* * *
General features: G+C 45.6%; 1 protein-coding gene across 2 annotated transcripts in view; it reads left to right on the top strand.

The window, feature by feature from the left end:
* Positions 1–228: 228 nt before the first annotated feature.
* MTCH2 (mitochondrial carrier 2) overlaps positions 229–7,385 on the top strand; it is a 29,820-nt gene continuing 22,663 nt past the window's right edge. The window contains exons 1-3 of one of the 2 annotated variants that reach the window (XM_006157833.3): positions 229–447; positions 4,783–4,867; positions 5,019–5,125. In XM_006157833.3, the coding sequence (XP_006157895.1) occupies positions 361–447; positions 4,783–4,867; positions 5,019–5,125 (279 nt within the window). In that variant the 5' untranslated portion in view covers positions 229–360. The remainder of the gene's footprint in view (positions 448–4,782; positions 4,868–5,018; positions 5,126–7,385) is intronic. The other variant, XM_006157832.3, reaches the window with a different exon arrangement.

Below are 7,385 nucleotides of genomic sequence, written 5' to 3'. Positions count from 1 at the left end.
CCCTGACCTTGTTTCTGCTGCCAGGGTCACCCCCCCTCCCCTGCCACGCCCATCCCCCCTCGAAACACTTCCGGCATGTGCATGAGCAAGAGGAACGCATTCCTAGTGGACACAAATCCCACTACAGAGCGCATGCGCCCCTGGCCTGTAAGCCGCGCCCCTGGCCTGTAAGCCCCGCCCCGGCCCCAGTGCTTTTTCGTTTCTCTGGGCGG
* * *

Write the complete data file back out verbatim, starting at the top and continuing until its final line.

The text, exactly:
General features: G+C 45.6%; 1 protein-coding gene across 2 annotated transcripts in view; it reads left to right on the top strand.

The window, feature by feature from the left end:
* Positions 1–228: 228 nt before the first annotated feature.
* MTCH2 (mitochondrial carrier 2) overlaps positions 229–7,385 on the top strand; it is a 29,820-nt gene continuing 22,663 nt past the window's right edge. The window contains exons 1-3 of one of the 2 annotated variants that reach the window (XM_006157833.3): positions 229–447; positions 4,783–4,867; positions 5,019–5,125. In XM_006157833.3, the coding sequence (XP_006157895.1) occupies positions 361–447; positions 4,783–4,867; positions 5,019–5,125 (279 nt within the window). In that variant the 5' untranslated portion in view covers positions 229–360. The remainder of the gene's footprint in view (positions 448–4,782; positions 4,868–5,018; positions 5,126–7,385) is intronic. The other variant, XM_006157832.3, reaches the window with a different exon arrangement.

Below are 7,385 nucleotides of genomic sequence, written 5' to 3'. Positions count from 1 at the left end.
CCCTGACCTTGTTTCTGCTGCCAGGGTCACCCCCCCTCCCCTGCCACGCCCATCCCCCCTCGAAACACTTCCGGCATGTGCATGAGCAAGAGGAACGCATTCCTAGTGGACACAAATCCCACTACAGAGCGCATGCGCCCCTGGCCTGTAAGCCGCGCCCCTGGCCTGTAAGCCCCGCCCCGGCCCCAGTGCTTTTTCGTTTCTCTGGGCGG